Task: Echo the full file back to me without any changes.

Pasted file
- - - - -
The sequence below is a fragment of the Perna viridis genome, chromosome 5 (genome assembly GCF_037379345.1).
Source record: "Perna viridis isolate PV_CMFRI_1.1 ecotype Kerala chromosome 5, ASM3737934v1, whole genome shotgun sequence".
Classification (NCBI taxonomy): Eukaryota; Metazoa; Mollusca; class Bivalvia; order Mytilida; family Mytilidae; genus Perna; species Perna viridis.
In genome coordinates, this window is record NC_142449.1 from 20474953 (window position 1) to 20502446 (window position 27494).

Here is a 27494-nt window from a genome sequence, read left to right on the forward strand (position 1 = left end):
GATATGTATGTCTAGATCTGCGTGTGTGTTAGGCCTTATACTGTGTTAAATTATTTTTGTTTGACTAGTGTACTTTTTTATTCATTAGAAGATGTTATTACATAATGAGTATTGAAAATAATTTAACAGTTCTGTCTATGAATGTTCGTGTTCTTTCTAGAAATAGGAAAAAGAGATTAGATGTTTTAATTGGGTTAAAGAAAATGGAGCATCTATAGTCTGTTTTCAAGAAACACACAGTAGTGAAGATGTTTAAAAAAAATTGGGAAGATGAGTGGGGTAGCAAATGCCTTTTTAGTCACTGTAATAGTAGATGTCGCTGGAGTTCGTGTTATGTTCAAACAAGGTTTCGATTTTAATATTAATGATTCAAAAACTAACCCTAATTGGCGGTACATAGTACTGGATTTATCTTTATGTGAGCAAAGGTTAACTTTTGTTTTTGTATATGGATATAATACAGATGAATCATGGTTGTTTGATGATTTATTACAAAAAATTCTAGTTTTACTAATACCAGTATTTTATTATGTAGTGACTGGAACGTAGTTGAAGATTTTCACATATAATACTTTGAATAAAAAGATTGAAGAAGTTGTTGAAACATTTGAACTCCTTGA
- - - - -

The sequence below is a fragment of the Perna viridis genome, chromosome 5 (genome assembly GCF_037379345.1).
Source record: "Perna viridis isolate PV_CMFRI_1.1 ecotype Kerala chromosome 5, ASM3737934v1, whole genome shotgun sequence".
Classification (NCBI taxonomy): Eukaryota; Metazoa; Mollusca; class Bivalvia; order Mytilida; family Mytilidae; genus Perna; species Perna viridis.
In genome coordinates, this window is record NC_142449.1 from 20474953 (window position 1) to 20502446 (window position 27494).

Here is a 27494-nt window from a genome sequence, read left to right on the forward strand (position 1 = left end):
GATATGTATGTCTAGATCTGCGTGTGTGTTAGGCCTTATACTGTGTTAAATTATTTTTGTTTGACTAGTGTACTTTTTTATTCATTAGAAGATGTTATTACATAATGAGTATTGAAAATAATTTAACAGTTCTGTCTATGAATGTTCGTGTTCTTTCTAGAAATAGGAAAAAGAGATTAGATGTTTTAATTGGGTTAAAGAAAATGGAGCATCTATAGTCTGTTTTCAAGAAACACACAGTAGTGAAGATGTTTAAAAAAAATTGGGAAGATGAGTGGGGTAGCAAATGCCTTTTTAGTCACTGTAATAGTAGATGTCGCTGGAGTTCGTGTTATGTTCAAACAAGGTTTCGATTTTAATATTAATGATTCAAAAACTAACCCTAATTGGCGGTACATAGTACTGGATTTATCTTTATGTGAGCAAAGGTTAACTTTTGTTTTTGTATATGGATATAATACAGATGAATCATGGTTGTTTGATGATTTATTACAAAAAATTCTAGTTTTACTAATACCAGTATTTTATTATGTAGTGACTGGAACGTAGTTGAAGATTTTCACATATAATACTTTGAATAAAAAGATTGAAGAAGTTGTTGAAACATTTGAACTCCTTGA